Resident Power, PNE Energy win a round against PUC staff

PNE Energy Supply, which in February defaulted on its promise to buy electricity for thousands of New Hampshire customers, told the New Hampshire Public Utilities Commission Thursday that it has rectified the situation and was ready to defend itself against charges that it misled customers and regulators


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PNE Energy Supply, which in February defaulted on its promise to buy electricity for thousands of New Hampshire customers, told the New Hampshire Public Utilities Commission Thursday that it has rectified the situation and was ready to defend itself against charges that it misled customers and regulators.

The hearing at which PNE will present that defense was postponed until next week at the request of the PUC staff following a commission order Wednesday that ruled that the staff must prove its case, as opposed to PNE or its sister company, Resident Power. Resident Power, a Manchester aggregator that provided electricity to residential and small business customers, was the first such company to compete in the residential market against Public Service of New Hampshire when it took on the utility in 2011.

Resident Power and PNE had already presented some of that case on Wednesday, arguing that the companies were only guilty of some technical violations. It also blasted PSNH for stating its case in a preliminary PUC filing seeking to stop transfer of Resident Power customers to another competitive supplier, FairPoint Energy. The filing, Resident Power said, was “an opportunistic effort to profit from PNE’s financial default.”

The regulatory brawl is the aftermath of an unexpected spike in the price of electricity generated by natural gas sold on the spot market.   A cold spell and the havoc caused by a giant February snowstorm led to a sixfold increase in the price of energy on the spot market between Jan. 30 and Feb. 10

As a result, “PNE was unable to continue to meet its financial obligations with ISO-NE,” according to the Resident Power/PNE filing, leading ISO-NE – the entity that coordinates and runs the power grid – to suspend PNE from supplying electricity to Resident Power customers.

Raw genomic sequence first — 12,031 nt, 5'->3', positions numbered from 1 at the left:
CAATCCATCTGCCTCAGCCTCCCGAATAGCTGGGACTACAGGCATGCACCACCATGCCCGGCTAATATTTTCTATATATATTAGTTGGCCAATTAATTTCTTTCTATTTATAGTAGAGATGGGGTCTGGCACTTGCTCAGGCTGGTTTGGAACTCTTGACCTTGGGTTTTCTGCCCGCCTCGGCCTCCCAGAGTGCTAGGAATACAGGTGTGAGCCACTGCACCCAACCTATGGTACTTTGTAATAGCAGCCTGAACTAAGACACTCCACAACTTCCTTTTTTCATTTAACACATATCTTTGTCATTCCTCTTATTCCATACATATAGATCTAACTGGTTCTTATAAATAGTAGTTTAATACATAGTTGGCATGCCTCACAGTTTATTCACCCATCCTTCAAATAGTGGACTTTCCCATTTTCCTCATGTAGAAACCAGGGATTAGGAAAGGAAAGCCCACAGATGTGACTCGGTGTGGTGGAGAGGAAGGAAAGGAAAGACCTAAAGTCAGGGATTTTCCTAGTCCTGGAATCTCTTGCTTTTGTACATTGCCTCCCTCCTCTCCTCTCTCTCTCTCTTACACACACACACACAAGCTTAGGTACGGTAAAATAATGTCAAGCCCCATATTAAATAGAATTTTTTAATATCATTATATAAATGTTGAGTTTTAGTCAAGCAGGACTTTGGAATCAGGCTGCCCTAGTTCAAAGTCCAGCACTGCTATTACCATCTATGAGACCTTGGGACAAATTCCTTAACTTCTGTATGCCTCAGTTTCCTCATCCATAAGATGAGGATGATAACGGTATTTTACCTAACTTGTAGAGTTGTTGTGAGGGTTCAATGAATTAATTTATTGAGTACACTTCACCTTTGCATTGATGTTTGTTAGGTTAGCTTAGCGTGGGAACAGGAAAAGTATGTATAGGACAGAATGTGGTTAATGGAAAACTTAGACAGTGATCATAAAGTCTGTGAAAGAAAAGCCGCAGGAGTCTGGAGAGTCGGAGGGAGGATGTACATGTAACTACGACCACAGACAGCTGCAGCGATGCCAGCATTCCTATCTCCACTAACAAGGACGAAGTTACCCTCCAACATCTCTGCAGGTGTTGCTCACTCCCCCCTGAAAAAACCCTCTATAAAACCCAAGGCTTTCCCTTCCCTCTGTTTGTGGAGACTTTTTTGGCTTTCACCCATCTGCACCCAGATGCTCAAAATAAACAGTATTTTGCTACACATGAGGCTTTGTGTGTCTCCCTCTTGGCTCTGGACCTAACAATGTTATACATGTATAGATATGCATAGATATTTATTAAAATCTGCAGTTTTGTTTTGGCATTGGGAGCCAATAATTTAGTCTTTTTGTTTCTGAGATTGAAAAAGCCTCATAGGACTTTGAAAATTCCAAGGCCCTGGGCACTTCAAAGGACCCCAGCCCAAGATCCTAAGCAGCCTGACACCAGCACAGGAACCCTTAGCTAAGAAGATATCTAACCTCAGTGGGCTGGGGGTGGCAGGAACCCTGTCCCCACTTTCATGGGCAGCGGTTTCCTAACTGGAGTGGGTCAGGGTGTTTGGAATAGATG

PNE promised it would – and told NHBR that it did – finally meet those obligations to ISO on Thursday.

Following the PNE suspension, the PUC staff faulted the company for not disclosing to its customers information about its financial default, not giving advance notice to customers that they could transfer FairPoint or PSNH, and the relationship between Resident Power and PNE.

“Representatives of PNE and Resident Power alternatively seem to speak for one entity, the other or both, but at other times appear to fall back to relying on the companies status as separate entities to declaim knowledge of each other’s actions.”

The PUC staff also alleged that PNE enrolled commercial customers without PUC approval and that claimed the “the possibility” of “misleading, or incomplete statements.”

The staff ordered that the companies provide all sorts of information about their financial condition and corporate structure. The companies did so, but asked that PUC redact most of that information from the public, including who owns the companies.

One filing revealed that many of Resident Power’s customers were actually small businesses, which the PUC staff claims they had no right to sign up. Resident disputes this, arguing the regulations serving both are similar.

Resident Power and PNE also dispute the contention that they have not been forthright about their relationship, maintaining that they told the PUC from the very start that both companies were spinoffs from Freedom Logistics, which mainly marketed to larger commercial customers.

The PUC staff asked for the hearing delay because Resident/PNE had earlier asked two staff attorneys to testify, and they needed more time to prepare.

The PUC agreed to delay the hearing until Tuesday, March 26.

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